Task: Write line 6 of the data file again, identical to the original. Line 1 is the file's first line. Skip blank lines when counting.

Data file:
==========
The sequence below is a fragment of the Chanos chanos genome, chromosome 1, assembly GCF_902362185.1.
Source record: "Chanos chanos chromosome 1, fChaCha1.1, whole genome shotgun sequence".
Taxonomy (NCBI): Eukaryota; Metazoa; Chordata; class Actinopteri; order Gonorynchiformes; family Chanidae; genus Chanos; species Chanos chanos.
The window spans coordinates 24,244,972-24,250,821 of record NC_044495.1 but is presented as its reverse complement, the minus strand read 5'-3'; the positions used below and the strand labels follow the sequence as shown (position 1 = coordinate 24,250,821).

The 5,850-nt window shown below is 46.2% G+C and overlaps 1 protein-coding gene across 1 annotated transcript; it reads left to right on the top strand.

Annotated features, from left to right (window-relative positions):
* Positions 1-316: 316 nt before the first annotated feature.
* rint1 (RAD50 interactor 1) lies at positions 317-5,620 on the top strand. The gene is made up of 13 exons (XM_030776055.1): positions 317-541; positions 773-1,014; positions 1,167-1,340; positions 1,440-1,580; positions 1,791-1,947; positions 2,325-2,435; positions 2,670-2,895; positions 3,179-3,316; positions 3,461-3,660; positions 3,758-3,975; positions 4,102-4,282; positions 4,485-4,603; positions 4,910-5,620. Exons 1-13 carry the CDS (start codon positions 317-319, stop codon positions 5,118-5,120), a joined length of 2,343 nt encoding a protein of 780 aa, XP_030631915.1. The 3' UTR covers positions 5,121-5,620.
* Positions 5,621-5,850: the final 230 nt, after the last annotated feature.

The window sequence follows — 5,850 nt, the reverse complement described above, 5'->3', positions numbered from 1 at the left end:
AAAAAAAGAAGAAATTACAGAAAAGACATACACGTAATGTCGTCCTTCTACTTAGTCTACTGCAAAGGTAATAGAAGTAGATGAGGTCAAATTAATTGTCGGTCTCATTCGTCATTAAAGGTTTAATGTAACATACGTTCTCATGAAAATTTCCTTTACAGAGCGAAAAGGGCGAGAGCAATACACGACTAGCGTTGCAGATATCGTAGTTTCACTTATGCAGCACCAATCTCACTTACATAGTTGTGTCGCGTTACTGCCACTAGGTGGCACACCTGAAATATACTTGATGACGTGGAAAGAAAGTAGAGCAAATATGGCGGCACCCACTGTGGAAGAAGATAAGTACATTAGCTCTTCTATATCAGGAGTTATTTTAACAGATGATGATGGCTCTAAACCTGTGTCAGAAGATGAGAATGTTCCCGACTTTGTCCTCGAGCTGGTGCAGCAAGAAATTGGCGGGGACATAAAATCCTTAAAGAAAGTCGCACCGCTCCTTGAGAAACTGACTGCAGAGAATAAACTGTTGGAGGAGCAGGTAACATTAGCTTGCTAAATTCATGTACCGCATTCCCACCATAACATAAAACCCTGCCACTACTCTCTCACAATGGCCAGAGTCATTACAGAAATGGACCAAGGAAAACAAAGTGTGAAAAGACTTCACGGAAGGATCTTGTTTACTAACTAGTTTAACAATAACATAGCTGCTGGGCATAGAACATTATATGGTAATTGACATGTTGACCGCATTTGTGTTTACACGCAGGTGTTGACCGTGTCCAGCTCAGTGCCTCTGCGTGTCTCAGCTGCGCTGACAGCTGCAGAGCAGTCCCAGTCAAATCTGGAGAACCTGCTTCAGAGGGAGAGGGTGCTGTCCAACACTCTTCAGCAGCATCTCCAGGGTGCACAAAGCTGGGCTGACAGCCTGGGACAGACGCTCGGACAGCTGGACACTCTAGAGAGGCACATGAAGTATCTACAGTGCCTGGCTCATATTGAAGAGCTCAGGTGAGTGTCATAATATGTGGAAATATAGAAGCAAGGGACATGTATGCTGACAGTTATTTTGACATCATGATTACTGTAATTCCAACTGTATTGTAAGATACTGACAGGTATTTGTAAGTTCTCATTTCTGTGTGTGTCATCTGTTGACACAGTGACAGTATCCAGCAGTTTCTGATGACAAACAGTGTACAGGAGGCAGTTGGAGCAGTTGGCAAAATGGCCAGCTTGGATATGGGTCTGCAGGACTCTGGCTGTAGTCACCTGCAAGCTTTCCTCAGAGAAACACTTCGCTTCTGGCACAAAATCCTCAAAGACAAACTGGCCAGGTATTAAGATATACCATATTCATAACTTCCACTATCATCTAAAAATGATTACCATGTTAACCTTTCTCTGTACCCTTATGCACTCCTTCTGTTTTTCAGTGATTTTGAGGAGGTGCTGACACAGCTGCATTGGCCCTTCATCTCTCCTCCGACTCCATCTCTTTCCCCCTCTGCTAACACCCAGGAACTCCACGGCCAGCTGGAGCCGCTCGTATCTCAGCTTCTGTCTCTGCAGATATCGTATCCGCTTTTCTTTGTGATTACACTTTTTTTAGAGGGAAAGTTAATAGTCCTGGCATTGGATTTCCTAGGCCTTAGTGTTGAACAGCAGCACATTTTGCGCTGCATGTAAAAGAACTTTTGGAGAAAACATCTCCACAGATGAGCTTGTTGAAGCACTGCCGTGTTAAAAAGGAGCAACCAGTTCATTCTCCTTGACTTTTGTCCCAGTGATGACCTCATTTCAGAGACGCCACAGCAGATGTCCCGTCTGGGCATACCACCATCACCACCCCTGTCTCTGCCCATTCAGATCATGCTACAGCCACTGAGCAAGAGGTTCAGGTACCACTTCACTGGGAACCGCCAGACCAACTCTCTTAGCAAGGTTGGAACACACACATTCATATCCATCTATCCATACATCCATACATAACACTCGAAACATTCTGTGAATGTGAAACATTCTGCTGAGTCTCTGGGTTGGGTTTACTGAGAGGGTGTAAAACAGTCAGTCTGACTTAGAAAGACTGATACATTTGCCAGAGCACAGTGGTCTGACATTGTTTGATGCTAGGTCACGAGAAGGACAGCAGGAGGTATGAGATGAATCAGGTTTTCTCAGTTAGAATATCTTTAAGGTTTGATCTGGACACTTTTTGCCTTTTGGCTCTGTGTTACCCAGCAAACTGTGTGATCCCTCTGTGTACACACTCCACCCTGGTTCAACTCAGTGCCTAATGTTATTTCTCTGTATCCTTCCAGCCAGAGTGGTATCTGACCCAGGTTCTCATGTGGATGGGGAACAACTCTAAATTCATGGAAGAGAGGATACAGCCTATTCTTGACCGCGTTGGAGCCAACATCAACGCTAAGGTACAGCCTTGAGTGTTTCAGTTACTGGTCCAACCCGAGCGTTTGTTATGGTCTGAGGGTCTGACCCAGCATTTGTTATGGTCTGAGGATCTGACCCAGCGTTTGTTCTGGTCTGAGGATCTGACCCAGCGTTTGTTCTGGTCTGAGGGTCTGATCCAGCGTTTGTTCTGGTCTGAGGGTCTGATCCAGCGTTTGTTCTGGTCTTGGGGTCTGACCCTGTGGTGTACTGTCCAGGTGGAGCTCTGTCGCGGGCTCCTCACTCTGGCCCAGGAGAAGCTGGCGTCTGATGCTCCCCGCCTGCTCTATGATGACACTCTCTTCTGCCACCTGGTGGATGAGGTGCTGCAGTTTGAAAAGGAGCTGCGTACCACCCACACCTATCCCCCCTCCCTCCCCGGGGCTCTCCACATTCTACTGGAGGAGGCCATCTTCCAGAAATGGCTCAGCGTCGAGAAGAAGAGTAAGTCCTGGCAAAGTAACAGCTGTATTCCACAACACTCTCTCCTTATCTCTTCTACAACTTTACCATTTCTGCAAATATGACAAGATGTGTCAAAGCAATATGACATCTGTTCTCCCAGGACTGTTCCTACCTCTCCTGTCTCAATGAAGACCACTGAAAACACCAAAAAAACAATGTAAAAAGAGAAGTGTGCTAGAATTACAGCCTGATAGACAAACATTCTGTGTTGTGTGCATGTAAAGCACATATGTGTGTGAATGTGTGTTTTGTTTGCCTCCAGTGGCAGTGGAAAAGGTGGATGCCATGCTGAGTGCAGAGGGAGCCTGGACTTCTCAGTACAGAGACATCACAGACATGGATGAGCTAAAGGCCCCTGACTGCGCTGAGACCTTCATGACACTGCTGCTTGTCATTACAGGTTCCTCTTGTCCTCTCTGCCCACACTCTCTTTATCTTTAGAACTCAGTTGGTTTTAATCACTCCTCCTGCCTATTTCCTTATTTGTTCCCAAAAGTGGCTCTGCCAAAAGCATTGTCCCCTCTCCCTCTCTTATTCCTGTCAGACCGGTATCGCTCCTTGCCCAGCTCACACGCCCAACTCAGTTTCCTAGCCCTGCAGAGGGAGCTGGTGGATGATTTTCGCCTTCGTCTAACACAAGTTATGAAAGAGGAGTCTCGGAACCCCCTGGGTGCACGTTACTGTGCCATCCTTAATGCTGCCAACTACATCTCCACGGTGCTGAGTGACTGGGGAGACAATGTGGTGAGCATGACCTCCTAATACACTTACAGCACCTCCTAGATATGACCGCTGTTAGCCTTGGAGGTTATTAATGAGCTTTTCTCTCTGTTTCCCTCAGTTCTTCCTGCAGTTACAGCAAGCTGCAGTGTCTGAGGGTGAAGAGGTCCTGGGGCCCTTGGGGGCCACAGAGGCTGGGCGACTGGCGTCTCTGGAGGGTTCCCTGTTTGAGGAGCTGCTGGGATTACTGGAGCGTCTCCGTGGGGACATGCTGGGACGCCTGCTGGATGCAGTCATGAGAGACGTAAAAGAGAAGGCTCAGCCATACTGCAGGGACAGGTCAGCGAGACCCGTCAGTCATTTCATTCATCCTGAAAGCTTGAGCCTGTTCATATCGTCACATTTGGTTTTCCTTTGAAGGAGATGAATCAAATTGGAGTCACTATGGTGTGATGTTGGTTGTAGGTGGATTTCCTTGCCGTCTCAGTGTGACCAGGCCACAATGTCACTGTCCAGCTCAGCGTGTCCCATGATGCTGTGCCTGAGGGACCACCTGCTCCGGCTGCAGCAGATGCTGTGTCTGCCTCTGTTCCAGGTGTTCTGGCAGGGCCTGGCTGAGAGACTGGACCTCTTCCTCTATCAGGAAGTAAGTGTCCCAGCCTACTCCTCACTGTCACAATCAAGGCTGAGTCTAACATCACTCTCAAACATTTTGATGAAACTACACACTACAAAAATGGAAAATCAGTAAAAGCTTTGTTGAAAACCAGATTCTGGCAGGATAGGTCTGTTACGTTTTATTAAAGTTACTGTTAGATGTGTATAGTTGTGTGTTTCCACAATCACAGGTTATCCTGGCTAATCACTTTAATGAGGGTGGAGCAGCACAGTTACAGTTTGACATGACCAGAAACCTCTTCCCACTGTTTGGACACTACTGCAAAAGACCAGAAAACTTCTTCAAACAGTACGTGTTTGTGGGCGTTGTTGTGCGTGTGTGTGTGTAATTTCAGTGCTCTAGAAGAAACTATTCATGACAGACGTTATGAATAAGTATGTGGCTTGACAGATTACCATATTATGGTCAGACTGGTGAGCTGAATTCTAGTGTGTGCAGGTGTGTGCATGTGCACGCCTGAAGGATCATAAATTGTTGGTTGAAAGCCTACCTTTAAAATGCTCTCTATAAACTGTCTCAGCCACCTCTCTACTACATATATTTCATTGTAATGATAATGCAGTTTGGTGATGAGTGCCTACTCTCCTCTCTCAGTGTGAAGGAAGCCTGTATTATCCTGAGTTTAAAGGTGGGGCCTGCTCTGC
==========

Annotated features, from left to right (window-relative positions):